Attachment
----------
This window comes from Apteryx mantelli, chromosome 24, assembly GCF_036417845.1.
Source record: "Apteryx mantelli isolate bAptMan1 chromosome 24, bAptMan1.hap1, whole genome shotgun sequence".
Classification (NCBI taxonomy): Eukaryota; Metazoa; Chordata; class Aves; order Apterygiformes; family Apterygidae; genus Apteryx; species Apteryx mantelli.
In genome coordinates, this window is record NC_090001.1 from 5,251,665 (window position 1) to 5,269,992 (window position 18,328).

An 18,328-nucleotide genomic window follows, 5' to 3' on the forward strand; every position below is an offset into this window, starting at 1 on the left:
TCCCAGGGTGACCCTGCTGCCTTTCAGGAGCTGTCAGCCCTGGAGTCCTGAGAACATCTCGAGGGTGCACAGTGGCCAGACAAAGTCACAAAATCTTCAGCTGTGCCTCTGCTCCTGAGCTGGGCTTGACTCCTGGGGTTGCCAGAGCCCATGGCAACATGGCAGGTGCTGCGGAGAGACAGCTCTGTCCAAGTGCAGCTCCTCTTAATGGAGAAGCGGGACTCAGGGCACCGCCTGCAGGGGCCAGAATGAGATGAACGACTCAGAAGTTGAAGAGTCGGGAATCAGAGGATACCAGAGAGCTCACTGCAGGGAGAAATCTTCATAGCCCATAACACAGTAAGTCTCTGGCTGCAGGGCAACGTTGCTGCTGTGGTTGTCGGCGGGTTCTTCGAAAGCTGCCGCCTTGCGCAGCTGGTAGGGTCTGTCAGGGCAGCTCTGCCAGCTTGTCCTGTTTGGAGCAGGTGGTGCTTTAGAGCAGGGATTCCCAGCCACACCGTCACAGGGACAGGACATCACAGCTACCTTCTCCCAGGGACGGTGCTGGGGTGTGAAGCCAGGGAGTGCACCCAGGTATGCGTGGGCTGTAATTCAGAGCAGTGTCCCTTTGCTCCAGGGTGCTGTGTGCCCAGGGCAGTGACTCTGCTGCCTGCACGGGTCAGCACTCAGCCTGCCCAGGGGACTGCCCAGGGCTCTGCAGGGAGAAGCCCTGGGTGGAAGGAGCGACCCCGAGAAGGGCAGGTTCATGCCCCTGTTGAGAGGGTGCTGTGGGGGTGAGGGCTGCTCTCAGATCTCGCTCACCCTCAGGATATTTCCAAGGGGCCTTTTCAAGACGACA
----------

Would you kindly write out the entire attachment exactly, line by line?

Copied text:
This window comes from Apteryx mantelli, chromosome 24, assembly GCF_036417845.1.
Source record: "Apteryx mantelli isolate bAptMan1 chromosome 24, bAptMan1.hap1, whole genome shotgun sequence".
Classification (NCBI taxonomy): Eukaryota; Metazoa; Chordata; class Aves; order Apterygiformes; family Apterygidae; genus Apteryx; species Apteryx mantelli.
In genome coordinates, this window is record NC_090001.1 from 5,251,665 (window position 1) to 5,269,992 (window position 18,328).

An 18,328-nucleotide genomic window follows, 5' to 3' on the forward strand; every position below is an offset into this window, starting at 1 on the left:
TCCCAGGGTGACCCTGCTGCCTTTCAGGAGCTGTCAGCCCTGGAGTCCTGAGAACATCTCGAGGGTGCACAGTGGCCAGACAAAGTCACAAAATCTTCAGCTGTGCCTCTGCTCCTGAGCTGGGCTTGACTCCTGGGGTTGCCAGAGCCCATGGCAACATGGCAGGTGCTGCGGAGAGACAGCTCTGTCCAAGTGCAGCTCCTCTTAATGGAGAAGCGGGACTCAGGGCACCGCCTGCAGGGGCCAGAATGAGATGAACGACTCAGAAGTTGAAGAGTCGGGAATCAGAGGATACCAGAGAGCTCACTGCAGGGAGAAATCTTCATAGCCCATAACACAGTAAGTCTCTGGCTGCAGGGCAACGTTGCTGCTGTGGTTGTCGGCGGGTTCTTCGAAAGCTGCCGCCTTGCGCAGCTGGTAGGGTCTGTCAGGGCAGCTCTGCCAGCTTGTCCTGTTTGGAGCAGGTGGTGCTTTAGAGCAGGGATTCCCAGCCACACCGTCACAGGGACAGGACATCACAGCTACCTTCTCCCAGGGACGGTGCTGGGGTGTGAAGCCAGGGAGTGCACCCAGGTATGCGTGGGCTGTAATTCAGAGCAGTGTCCCTTTGCTCCAGGGTGCTGTGTGCCCAGGGCAGTGACTCTGCTGCCTGCACGGGTCAGCACTCAGCCTGCCCAGGGGACTGCCCAGGGCTCTGCAGGGAGAAGCCCTGGGTGGAAGGAGCGACCCCGAGAAGGGCAGGTTCATGCCCCTGTTGAGAGGGTGCTGTGGGGGTGAGGGCTGCTCTCAGATCTCGCTCACCCTCAGGATATTTCCAAGGGGCCTTTTCAAGACGACA